Former chief of defence force Neo Kian Hong starts as new SMRT head

SMRT chief executive Neo Kian Hong (left), SMRT chairman Seah Moon Ming (second from left), Transport Minister Khaw Boon Wan (second from right) and representatives of LTA and SMRT observing a full-day signalling system trial, on April 29, 2018.
SMRT chief executive Neo Kian Hong (left), SMRT chairman Seah Moon Ming (second from left), Transport Minister Khaw Boon Wan (second from right) and representatives of LTA and SMRT observing a full-day signalling system trial, on April 29, 2018. PHOTO: FACEBOOK/SMRT

SINGAPORE - Former chief of defence force Neo Kian Hong started his first day as chief executive of rail operator SMRT on Wednesday (Aug 1) by urging his staff to work hard to deliver safe, reliable and comfortable train services.

In an e-mail to his staff, Mr Neo, 54, said that since the announcement of the leadership change, many people have shared with him their views and hopes for SMRT.

He wrote: "Many expressed support, others noted improvement, some cautioned against complacency, but all hoped for train services that are reliable, safe and comfortable.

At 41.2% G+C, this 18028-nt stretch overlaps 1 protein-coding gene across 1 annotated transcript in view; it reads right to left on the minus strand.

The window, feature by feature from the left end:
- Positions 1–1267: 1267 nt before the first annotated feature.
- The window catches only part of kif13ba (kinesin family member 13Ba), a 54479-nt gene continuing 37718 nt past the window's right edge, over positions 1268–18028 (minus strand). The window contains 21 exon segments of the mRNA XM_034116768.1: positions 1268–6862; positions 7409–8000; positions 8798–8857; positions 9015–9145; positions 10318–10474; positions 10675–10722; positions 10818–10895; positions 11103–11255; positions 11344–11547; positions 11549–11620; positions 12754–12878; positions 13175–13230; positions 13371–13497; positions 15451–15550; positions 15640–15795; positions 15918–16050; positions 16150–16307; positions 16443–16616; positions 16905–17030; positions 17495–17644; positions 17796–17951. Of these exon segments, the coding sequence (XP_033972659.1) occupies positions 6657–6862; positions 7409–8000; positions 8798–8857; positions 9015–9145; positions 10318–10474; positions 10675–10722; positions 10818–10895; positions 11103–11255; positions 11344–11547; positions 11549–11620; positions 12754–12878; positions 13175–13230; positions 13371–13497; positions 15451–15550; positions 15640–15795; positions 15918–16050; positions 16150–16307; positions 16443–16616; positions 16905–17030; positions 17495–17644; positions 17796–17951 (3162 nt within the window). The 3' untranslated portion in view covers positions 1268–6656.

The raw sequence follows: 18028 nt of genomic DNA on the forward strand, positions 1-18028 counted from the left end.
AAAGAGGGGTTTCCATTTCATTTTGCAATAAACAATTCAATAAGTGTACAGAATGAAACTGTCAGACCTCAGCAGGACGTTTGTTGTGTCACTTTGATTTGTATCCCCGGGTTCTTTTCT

"We must continue to work hard to deliver this."

Mr Neo had already been making his rounds meeting staff weeks before officially taking over from Mr Desmond Kuek, who left after 5½ years.

"I hope to meet the rest of you in the coming months, learning and working with you," Mr Neo told employees in an e-mail he shared with The Straits Times.

"Let us work together as a company, and with all our stakeholders, to provide a public service that Singaporeans are proud of," he added. "I am happy to be part of the team."

 
 
 

Mr Neo also thanked his predecessor "for his dedication and service to the company".

Mr Kuek, 55, led SMRT during what was probably its most tumultuous period. But even though his tenure was marred by incidents such as track deaths and tunnel flooding, he was part of the team - along with SMRT Trains chief Lee Ling Wee - which rebuilt the reliability of the North-South and East-West lines.

As of the end of March this year, the North-South Line clocked an average of 604,000 train-km before a delay lasting more than five minutes; for the East-West Line, the figure was 272,000 train-km. These were some 10 times better than the lines' performance in 2011.

The number of major breakdowns - those lasting more than 30 minutes - on Singapore's two oldest lines has also decreased to just one in the first quarter. At their worst, the two lines chalked up nearly one such breakdown each month.

The Circle Line, which is likewise operated by SMRT, also posted a tenfold improvement in reliability over the same period to 1.8 million train-km between delays.

In one of his last public statements before leaving, Mr Kuek set a high target for SMRT: No more than one delay per month by 2020, with an aim to eliminate all major delays.